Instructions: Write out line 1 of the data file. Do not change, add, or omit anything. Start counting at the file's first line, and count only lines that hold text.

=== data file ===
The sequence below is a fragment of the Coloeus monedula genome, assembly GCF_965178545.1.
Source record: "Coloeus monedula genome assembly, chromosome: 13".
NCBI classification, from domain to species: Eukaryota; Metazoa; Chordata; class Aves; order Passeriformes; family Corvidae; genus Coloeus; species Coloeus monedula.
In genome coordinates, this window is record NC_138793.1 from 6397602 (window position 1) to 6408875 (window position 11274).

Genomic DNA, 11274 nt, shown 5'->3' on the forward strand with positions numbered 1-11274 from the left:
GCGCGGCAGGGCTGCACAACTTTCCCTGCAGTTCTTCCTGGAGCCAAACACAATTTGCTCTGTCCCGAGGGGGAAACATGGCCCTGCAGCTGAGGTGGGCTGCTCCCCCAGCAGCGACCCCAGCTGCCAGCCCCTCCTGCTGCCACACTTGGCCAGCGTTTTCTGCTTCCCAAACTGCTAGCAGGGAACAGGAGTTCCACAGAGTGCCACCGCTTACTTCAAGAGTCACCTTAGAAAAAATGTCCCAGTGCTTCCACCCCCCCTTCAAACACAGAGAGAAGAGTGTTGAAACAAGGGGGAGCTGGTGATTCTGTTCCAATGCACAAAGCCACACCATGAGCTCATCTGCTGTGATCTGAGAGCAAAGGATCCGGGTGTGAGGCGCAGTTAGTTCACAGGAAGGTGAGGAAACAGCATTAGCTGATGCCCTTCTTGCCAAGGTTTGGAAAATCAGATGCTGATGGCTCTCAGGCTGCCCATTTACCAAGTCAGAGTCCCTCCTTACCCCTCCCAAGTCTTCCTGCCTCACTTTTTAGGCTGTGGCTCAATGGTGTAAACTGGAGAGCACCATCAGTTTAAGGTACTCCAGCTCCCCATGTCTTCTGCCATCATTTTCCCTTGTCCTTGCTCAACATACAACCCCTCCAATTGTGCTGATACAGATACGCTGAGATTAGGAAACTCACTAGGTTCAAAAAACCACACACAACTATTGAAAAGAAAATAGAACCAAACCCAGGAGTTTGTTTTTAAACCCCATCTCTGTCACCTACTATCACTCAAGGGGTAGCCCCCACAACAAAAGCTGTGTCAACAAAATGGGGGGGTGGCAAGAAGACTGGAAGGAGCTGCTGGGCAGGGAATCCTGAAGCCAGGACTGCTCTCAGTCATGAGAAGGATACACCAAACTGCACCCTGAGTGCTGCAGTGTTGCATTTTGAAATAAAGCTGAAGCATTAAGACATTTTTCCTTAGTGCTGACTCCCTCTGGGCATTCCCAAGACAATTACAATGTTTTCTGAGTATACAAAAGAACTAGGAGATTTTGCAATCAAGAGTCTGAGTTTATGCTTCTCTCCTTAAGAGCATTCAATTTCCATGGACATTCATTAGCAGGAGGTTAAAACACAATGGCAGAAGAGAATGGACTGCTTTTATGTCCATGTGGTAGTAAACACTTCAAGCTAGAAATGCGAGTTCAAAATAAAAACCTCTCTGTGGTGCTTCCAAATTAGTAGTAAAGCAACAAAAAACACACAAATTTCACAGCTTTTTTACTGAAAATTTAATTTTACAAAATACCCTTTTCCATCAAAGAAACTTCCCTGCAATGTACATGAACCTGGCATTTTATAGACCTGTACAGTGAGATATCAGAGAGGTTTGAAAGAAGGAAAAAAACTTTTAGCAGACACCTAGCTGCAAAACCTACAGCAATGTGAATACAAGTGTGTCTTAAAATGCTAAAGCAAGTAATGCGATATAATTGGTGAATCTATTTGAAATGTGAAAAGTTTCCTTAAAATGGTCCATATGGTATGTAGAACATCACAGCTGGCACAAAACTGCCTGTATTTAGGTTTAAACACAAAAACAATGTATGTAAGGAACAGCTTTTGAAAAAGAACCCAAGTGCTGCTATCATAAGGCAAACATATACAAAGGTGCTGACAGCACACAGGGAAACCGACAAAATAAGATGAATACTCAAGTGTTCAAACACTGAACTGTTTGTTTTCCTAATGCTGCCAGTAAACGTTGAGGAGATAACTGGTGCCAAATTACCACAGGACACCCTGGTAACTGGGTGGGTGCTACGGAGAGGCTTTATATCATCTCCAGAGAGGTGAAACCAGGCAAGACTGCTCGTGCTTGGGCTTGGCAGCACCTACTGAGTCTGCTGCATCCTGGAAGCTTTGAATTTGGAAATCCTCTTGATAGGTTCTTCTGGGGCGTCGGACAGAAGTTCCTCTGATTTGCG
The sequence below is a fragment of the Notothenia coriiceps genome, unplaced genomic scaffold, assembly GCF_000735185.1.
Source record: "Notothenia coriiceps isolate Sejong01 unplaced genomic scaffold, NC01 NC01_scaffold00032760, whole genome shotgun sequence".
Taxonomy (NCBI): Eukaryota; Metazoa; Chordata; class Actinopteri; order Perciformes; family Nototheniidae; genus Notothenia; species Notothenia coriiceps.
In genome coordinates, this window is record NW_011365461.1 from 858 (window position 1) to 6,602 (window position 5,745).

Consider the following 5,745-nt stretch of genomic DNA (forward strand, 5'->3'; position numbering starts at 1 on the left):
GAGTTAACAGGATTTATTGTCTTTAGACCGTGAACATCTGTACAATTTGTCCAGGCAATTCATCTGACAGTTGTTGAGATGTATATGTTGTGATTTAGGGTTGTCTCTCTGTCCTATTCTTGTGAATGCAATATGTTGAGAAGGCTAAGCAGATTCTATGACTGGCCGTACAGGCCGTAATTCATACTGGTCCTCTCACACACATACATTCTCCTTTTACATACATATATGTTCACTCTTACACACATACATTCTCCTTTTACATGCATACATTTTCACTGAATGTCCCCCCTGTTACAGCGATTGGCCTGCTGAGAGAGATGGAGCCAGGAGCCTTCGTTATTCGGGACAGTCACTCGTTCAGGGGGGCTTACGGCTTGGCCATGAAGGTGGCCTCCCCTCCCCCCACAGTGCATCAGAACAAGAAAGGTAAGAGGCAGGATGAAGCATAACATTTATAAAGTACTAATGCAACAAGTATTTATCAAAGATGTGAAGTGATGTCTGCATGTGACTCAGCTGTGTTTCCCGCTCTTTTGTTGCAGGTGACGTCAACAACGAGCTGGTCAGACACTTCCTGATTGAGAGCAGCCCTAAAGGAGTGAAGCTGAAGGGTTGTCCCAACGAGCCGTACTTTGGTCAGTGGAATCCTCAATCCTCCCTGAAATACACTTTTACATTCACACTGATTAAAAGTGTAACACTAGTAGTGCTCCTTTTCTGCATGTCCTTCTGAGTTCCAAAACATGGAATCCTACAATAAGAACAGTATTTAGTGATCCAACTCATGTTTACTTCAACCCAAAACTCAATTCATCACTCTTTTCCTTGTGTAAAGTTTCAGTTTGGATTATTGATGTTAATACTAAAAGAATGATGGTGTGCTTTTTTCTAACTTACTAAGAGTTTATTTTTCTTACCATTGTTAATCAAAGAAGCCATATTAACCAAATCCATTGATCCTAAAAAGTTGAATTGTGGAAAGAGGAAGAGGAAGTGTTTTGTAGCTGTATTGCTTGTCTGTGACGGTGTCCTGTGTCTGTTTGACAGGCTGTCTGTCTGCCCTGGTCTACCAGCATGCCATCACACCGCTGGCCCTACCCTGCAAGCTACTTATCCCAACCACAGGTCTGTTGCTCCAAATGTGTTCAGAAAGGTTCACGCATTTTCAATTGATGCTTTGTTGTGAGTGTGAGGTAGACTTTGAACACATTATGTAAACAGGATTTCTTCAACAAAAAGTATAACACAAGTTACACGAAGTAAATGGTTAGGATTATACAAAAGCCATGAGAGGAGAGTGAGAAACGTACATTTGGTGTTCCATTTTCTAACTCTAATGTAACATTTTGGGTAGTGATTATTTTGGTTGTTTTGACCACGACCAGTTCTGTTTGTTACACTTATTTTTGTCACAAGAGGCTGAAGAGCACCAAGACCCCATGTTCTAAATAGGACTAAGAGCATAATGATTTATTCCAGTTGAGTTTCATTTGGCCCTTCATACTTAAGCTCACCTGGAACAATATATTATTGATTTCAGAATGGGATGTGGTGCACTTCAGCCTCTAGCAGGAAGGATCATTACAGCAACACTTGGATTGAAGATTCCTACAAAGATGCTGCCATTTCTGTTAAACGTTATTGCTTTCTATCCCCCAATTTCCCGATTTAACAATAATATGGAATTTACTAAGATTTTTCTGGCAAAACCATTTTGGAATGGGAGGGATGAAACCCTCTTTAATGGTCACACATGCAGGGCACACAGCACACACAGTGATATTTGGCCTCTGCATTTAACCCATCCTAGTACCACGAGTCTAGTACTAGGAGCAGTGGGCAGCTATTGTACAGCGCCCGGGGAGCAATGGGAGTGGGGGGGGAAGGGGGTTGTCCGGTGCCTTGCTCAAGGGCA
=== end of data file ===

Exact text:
The sequence below is a fragment of the Coloeus monedula genome, assembly GCF_965178545.1.